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dc.contributor.authorParkes, D J G
dc.contributor.authorScott, David
dc.contributor.authorStewart, Alan L
dc.date.accessioned2010-12-02T11:20:08Z
dc.date.available2010-12-02T11:20:08Z
dc.date.issued1985-06
dc.identifier.citationChanges in spontaneous SCE frequencies as a function of sampling time in lymphocytes from normal donors and cancer patients. 1985, 147 (3):113-22 Mutat Resen
dc.identifier.issn0027-5107
dc.identifier.pmid4000153
dc.identifier.doi10.1016/0165-1161(85)90024-X
dc.identifier.urihttp://hdl.handle.net/10541/116915
dc.description.abstractSpontaneous SCE frequencies were measured in cells undergoing their second mitosis at 54, 68, 72, 78 or 90 h after PHA stimulation of whole blood cultures from 7 normal donors. A consistent pattern of fluctuation of SCE levels was observed between 54 and 78 h. The magnitude of change in SCE frequency between consecutive fixation times was as high as 80% for some donors. These observations support the hypothesis of Snope and Rary (1979) that there are subpopulations of lymphocytes with different spontaneous SCE levels and different proliferation rates. In untreated cancer patients the patterns of change in SCE frequency with time were different from that seen in normal donors. This may be because of quantitative changes in T-lymphocyte sub-populations which have been observed in cancer patients. Changes in SCE frequency of less than about a factor of two, observed at a single sampling time may not be indicative of genotoxic events or genetic instability but simply represent changes in the composition of lymphocyte sub-populations and/or in their rates of proliferation in vitro.
dc.language.isoenen
dc.subjectCanceren
dc.subject.meshAge Factors
dc.subject.meshCell Division
dc.subject.meshCells, Cultured
dc.subject.meshClone Cells
dc.subject.meshHumans
dc.subject.meshLymphocytes
dc.subject.meshMitosis
dc.subject.meshNeoplasms
dc.subject.meshSister Chromatid Exchange
dc.subject.meshTime Factors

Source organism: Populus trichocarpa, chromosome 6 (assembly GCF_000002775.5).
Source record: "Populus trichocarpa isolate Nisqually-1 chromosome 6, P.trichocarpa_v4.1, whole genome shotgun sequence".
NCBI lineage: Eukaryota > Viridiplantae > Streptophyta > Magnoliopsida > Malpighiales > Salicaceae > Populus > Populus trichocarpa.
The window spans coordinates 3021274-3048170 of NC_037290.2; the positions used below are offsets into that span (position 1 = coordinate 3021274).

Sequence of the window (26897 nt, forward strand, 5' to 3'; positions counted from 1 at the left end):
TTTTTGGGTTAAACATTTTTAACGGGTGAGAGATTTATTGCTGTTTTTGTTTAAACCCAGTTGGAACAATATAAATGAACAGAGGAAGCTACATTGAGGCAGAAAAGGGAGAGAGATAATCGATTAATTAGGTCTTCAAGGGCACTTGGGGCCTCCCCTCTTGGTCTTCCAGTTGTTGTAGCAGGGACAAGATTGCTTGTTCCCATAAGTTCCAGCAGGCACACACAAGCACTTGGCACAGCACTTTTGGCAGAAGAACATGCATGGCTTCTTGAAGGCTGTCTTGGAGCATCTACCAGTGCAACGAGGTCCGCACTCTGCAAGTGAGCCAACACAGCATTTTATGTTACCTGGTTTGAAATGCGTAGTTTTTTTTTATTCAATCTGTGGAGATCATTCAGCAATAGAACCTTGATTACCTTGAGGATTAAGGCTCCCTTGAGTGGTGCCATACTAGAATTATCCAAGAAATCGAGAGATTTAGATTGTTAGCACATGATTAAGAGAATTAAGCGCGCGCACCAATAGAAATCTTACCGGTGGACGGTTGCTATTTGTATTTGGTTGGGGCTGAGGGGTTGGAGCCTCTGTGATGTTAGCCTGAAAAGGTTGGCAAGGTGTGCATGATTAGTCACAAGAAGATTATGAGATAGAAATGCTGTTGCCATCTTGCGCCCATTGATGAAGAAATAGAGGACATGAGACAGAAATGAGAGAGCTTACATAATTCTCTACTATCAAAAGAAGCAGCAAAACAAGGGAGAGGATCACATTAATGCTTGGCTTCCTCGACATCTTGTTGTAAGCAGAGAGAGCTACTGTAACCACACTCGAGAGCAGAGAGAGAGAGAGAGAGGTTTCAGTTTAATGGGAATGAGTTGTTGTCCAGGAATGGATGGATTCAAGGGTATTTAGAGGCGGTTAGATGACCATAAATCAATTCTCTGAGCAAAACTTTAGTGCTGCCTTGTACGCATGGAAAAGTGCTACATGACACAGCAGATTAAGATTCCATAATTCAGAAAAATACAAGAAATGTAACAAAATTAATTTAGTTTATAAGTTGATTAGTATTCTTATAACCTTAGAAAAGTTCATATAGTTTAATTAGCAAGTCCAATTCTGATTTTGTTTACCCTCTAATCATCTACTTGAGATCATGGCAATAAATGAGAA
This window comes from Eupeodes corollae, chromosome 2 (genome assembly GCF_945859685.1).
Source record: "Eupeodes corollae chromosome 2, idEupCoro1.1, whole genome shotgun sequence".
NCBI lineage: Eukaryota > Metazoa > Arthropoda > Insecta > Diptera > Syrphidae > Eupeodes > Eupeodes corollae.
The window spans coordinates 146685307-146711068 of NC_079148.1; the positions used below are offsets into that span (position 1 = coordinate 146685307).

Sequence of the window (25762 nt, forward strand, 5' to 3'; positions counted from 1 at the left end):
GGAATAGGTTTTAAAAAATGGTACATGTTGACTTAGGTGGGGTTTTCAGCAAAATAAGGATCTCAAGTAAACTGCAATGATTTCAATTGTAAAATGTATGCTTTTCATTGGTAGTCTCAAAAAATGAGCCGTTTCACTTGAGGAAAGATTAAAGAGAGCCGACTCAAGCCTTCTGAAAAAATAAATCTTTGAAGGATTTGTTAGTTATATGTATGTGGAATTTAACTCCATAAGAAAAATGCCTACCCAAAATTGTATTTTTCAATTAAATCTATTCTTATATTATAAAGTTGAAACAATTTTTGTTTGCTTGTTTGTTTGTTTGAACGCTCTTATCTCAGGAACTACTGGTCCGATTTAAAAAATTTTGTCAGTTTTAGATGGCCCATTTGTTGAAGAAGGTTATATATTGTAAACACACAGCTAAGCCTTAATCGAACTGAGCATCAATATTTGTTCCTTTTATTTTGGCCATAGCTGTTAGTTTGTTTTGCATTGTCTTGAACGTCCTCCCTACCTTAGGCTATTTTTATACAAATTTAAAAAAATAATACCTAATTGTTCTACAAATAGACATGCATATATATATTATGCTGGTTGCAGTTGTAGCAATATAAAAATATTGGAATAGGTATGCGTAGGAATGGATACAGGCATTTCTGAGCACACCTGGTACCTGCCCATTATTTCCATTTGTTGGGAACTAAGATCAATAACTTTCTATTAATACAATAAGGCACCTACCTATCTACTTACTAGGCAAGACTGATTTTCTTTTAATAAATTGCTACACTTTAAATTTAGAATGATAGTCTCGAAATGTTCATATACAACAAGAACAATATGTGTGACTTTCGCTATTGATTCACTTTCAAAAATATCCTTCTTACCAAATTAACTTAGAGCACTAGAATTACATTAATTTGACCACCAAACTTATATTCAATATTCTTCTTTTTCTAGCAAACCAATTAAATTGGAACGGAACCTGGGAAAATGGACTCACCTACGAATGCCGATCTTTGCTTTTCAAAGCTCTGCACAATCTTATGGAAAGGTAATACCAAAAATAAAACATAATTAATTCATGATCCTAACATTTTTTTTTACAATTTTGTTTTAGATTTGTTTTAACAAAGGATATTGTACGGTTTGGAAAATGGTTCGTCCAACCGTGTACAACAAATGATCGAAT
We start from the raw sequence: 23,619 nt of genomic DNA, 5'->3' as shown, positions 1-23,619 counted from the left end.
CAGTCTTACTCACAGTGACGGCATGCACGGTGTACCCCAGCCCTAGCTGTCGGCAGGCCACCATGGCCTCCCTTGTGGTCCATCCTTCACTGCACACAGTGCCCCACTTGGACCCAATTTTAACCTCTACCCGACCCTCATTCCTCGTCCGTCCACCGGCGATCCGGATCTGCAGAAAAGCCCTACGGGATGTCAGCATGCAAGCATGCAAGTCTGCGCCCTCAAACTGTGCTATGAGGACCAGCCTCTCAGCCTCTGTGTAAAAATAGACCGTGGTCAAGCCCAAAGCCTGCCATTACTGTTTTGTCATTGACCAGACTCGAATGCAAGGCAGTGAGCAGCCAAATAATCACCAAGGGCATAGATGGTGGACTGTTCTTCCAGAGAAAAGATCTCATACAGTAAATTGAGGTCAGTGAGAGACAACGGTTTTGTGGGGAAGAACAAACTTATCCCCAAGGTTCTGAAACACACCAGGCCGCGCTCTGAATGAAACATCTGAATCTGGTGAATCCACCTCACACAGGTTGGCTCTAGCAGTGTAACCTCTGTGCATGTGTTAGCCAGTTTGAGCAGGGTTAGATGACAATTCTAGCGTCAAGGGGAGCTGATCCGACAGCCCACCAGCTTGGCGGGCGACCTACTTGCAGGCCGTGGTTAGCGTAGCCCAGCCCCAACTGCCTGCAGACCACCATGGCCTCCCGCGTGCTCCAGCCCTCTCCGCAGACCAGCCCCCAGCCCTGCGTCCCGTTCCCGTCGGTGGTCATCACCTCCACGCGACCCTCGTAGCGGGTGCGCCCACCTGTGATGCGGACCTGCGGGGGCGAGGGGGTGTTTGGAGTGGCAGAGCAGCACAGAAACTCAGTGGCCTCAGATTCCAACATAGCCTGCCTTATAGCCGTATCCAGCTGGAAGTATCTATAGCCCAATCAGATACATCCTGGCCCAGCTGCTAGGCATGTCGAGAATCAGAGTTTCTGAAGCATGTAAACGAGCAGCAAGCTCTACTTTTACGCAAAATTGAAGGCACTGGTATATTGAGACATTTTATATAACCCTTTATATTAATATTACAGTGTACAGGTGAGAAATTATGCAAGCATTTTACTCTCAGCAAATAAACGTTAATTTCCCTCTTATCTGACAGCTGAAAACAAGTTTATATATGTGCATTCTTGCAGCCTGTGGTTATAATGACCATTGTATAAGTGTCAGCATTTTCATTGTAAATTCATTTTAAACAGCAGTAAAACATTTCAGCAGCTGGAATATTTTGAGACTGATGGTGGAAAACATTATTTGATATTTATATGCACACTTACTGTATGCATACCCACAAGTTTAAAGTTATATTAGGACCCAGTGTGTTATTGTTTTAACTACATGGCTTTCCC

dc.titleChanges in spontaneous SCE frequencies as a function of sampling time in lymphocytes from normal donors and cancer patients.en
dc.typeArticleen
dc.contributor.departmentPaterson Laboratories and Radiotherapy Department, CHristie Hospital and Holt Radium Institute, Manchester M20 9BXen
dc.identifier.journalMutation Researchen
html.description.abstractSpontaneous SCE frequencies were measured in cells undergoing their second mitosis at 54, 68, 72, 78 or 90 h after PHA stimulation of whole blood cultures from 7 normal donors. A consistent pattern of fluctuation of SCE levels was observed between 54 and 78 h. The magnitude of change in SCE frequency between consecutive fixation times was as high as 80% for some donors. These observations support the hypothesis of Snope and Rary (1979) that there are subpopulations of lymphocytes with different spontaneous SCE levels and different proliferation rates. In untreated cancer patients the patterns of change in SCE frequency with time were different from that seen in normal donors. This may be because of quantitative changes in T-lymphocyte sub-populations which have been observed in cancer patients. Changes in SCE frequency of less than about a factor of two, observed at a single sampling time may not be indicative of genotoxic events or genetic instability but simply represent changes in the composition of lymphocyte sub-populations and/or in their rates of proliferation in vitro.


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